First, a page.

Flashback to the 1980s, when this state transportation department uses computer science students from a local university as programming interns, according to one intern pilot fish.
"The transportation department got cheap labor and the students got work experience," says fish. "We were using a text-based mainframe editor and writing statistical analysis procedures."
One day, while editing a program, fish uses keyboard commands to copy and paste several lines from one section of code to another. But just as he pastes them in, the mainframe goes down.
And this being the production mainframe, that means the entire building gets a coffee break.
A half-hour later, the mainframe is back up. Fish returns to his desk, logs on and tries to paste that code snippet again.
The mainframe goes down again. Another coffee break for everyone.
Thirty minutes later, as fish is logging on again, he says to the intern one chair over, "It's funny, I've done the same thing twice in a row and immediately afterwards the mainframe went down."
"You're crazy!" other intern says. "You can't do something in the editor to bring the mainframe down." Wanna bet $5? fish says. He tries again -- and fish is $5 richer.
This time he calls the computer room to explain that each time he pastes the snippet of code, the mainframe is going down. "Do you think it could be me?" he asks.
The mainframe operator snarls, "You can't do anything in the editor that would bring the mainframe down," and hangs up.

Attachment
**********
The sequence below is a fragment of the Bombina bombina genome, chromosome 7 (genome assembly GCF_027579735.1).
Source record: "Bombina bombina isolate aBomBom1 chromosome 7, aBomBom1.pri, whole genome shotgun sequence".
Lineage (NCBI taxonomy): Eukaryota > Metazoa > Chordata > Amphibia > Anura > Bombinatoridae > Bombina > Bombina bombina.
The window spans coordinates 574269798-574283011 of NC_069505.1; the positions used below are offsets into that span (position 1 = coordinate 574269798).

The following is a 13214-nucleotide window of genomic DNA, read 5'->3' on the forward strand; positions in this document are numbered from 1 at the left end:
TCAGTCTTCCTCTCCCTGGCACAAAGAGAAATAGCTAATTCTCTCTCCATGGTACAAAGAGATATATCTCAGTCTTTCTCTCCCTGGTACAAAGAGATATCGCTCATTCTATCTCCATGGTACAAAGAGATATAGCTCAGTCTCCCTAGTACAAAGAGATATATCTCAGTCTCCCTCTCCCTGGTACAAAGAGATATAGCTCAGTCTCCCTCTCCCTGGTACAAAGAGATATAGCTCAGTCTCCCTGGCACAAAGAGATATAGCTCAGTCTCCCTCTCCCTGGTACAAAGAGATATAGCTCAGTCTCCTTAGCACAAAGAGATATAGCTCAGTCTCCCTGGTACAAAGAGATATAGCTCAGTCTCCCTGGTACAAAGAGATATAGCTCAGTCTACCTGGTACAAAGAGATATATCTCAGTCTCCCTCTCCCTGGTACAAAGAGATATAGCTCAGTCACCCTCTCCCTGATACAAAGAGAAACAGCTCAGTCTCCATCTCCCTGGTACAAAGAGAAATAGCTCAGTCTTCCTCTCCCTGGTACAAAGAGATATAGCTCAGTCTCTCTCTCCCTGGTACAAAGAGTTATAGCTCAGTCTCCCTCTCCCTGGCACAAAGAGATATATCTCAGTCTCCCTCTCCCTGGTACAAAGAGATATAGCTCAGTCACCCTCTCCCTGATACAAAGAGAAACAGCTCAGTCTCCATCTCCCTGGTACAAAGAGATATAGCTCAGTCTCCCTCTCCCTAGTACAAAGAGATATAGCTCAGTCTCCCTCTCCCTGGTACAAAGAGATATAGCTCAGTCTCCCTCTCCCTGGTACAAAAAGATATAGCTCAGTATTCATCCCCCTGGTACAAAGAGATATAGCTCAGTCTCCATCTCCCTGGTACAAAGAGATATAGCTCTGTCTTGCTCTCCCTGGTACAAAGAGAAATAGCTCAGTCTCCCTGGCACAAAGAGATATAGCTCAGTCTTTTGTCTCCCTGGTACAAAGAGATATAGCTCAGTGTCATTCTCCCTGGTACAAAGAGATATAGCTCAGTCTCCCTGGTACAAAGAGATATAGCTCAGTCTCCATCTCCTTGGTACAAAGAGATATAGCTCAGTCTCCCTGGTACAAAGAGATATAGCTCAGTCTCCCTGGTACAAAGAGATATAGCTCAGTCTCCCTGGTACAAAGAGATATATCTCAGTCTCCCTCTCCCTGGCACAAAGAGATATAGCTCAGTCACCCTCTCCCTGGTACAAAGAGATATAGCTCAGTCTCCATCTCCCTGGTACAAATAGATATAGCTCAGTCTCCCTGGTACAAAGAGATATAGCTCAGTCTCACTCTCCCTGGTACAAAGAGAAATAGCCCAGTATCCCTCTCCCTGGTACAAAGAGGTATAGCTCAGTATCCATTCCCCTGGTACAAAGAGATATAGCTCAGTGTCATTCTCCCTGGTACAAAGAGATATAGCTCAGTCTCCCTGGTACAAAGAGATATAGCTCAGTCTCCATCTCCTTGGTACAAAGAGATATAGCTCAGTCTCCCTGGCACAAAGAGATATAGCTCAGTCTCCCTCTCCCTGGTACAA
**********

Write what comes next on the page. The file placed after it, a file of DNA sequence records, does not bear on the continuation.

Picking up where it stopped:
Fish log in again, tries once more -- and every monitor in the building goes blank again.
A few minutes later, fish's manager comes in, asking who called the operator earlier. He sends fish to the computer room, where fish explains that every time he does this particular copy-and-paste in the editor, the system goes down.
Rolling his eyes, the computer-room manager says, "Show me." Fish logs in and pastes the lines. The mainframe goes down. Manager glares at fish and says, "When we bring the system back up, don't do that any more!"
Fish gets back from lunch to find a message from an IBM consultant. He returns the call and again explains what he did. Forty-five minutes later, the IBM guy calls again, asking fish to repeat the procedure to confirm that the new patch has fixed the problem.
Fish pastes. The mainframe goes down. "@#$%!" the IBM consultant says.
Ninety minutes later, the mainframe is back up and fish needs to leave for a late-afternoon class. "I figured I had time to do one last change," he says.
"But this time, I manually deleted the four lines and retyped them in at the new location."
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